People have no choice. Especially if you have started mimicking the American sprawling development pattern. The chickens are coming home to roost. Most people, when they should have been prioritize efficiency have instead gone for bigger is better as far as vehicle choice goes. I had a V6 daily driver in 2006 that got 30+mpg. The average mpg now for passenger vehicles is still under 26mpg. My daily driver now gets 50mpg. My work truck (I’m a self employed tradesmen) gets less than 10mpg (on paper it gets more but it almost never goes anywhere unless it’s hauling, pushing or towing something. Most of the work I do requires a couple of tool bags. No need for the truck, the 50mpg wagon does the job. My wife’s car averages somewhere north of 75mpg when you factor electricity rates (plug-in hybrid). I’m hardly the greenest person on the planet. Just like putting as much of my gross income as possible in my pocket and not giving it to the auto and fuel industries.

      • Cas127 says:

        Agreed…it is kinda stupid for 15 MPG trucks/SUVs to be the highest sellers (by *far*) in a world where 45 MPG hybrids have been around for over 20 years.

        Some have to use low MPG trucks/SUVs…but for many (most?) it is a (mostly foolish) choice.

        To such a point that domestic *car* production is increasingly extinct.

        Goofy.

        • Jay says:

          Love my 2012 Prius getting upwards of 50 MPG! Sweet!

          Glad I don’t live in SFO for a lot of reasons beyond the cost of petrol.

        • Lily Von Schtupp says:

          Not a fan of the land yachts, but the USA isn’t all flat as Kansas. Good luck getting up our steep North East hills & mountains in winter in anything that’s not AWD. Certainly the terrain of the Rockies and PNW aren’t kind to hybrids.

          Besides, even where its flat, without big pickup trucks sporting fifty flags on the bed and hitch testicles, how else would you know the driver is toting a light switch in his trousers? Can you put a gun rack on a Prius?

        • Wisdom Seeker says:

          A year ago we ditched our 18 year old 18-20 mpg midsize SUV and replaced it with a 35-40 MPG slightly-smaller hybrid SUV. That was a great choice. Hybrid SUVs like the Honda CR-V or Toyota RAV4 hybrids aren’t plug-ins, and they’re not tiny cars. Inside they feel just like the regular vehicle of the same name, and they’re fueled with gas in the usual way, but the hybrid system delivers much better efficiency and thus better range. Also more zip when accelerating! The gas savings is far more than enough to pay for the eventual replacement of the hybrid battery. And they hybrid battery is much smaller than an EV battery, much less cost/hassle to replace. For those looking to save money without compromising lifestyle or going full EV, they’re a very good choice.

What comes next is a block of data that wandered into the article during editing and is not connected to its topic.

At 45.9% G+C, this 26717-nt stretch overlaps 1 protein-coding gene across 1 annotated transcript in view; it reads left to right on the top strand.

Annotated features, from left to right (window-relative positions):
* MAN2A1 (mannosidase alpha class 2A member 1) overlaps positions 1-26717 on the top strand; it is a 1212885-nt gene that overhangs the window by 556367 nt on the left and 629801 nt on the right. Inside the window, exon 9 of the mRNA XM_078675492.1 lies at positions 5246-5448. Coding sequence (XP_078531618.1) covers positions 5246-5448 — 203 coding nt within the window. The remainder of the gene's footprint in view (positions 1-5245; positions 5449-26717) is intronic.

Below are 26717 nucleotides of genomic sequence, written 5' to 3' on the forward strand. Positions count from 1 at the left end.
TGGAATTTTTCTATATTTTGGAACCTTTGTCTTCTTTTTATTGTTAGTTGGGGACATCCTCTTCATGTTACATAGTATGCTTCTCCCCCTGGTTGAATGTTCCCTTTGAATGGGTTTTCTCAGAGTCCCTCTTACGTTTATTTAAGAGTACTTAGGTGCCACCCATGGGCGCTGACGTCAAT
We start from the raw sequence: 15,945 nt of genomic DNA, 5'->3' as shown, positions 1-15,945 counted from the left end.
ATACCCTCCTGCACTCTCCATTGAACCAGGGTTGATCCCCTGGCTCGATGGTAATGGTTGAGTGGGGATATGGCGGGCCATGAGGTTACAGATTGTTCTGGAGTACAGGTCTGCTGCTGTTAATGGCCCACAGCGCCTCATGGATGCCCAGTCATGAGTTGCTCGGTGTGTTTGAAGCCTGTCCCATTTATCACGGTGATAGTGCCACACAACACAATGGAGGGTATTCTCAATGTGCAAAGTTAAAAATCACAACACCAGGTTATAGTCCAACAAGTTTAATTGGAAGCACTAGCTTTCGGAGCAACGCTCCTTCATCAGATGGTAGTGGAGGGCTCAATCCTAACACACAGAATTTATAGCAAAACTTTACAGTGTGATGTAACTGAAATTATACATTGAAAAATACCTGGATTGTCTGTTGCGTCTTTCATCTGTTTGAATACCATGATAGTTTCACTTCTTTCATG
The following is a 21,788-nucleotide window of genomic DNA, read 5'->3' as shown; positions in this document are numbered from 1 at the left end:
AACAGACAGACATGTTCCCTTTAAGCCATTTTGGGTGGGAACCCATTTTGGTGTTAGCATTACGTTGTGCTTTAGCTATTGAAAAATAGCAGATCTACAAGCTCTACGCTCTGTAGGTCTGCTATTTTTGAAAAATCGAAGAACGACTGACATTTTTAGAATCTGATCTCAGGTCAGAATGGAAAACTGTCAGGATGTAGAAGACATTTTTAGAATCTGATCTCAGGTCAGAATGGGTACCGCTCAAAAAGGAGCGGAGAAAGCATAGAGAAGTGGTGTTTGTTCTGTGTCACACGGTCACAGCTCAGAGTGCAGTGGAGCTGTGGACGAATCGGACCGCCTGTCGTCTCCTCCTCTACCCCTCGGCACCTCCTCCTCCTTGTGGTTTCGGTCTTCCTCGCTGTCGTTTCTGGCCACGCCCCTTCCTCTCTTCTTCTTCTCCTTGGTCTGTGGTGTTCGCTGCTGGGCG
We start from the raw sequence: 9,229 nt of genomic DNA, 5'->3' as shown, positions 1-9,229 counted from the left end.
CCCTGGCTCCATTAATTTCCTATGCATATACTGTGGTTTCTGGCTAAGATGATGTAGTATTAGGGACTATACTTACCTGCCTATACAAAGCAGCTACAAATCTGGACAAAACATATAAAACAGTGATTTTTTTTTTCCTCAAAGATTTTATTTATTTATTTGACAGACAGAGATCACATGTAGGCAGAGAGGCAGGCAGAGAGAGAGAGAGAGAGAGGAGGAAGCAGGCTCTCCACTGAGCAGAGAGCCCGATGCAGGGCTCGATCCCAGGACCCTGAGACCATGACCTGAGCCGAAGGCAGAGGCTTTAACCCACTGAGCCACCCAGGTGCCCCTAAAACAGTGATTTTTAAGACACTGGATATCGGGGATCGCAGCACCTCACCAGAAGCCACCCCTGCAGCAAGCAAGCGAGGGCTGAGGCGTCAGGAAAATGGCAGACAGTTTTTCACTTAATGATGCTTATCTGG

• Wisdom Seeker says:

          P.S. For Lily – Many hybrid SUVs are AWD and do just fine on unpaved mountain “rocky roads”. Might want to upgrade to all-terrain tires for snowy/icy winters though.

        • Anthony says:

          Lily Von Schtupp

          Electric cars, if they can sort out better batteries, will make fantastic AWD’s as electric motors are amazingly powerful, in fact the Jaguar electric is AWD and can drive through shallow streams and climb really steep mountain hills. The all electric Land Rover or Range Rover will zoom up any hill. The same for most large AWD’s from most companies when they go electric…

        • SOL says:

          I’ll take my 2012 camry hybrid where most dudes don’t go in their trucks. I’m thoroughly impressed with its capabilities in the forest access roads of the Cascades

        • Lily Von Schtupp says:

          Anthony, Land Rovers and Range Rovers are fine machines no doubt, for those who can afford them. Many aren’t in the position to upgrade their existing ride to a new *anything*, much less luxury brands.

          It’ll happen eventually of course but the tech needs to trickle down to the unwashed masses first.

      • TK says:

        At least you thought it through. So did we. But I see 1 person in most vehicles including the gas hogs, when I drive on the highway. The big pickups are shiny so they look nice, but no cargo. When people go to the auto dealer, I don’t think they consider that the cost of fuel will be higher than the cost of the vehicle. We don’t seem to be very smart about that.

        • Marcus Aurelius says:

          Others have different priorities.

          I do not care about the price of gasoline or food.

          I would think there is something wrong with ME if I had to be concerned.

          I spend my time NOT buying all the items I do not need or getting the item for a lower prices. I buy clothes at “Goodwill” type places. I buy in bulk when the item I need is on sale. I haven’t bought a bath towel in probably 10 years.

          So, I WASTE money on gas? No. That is what I want. I don’t need nor want any shoe over $39. Any T-shirt over $7.99. I never buy name, nor “style”, but only the basics. $69 for shoes is a waste. $15 T -Shirt is a waste. Cokes, potato chips, wheat products, condiments, salad dressings…these are all a waste, and they slowly poison you to death as well.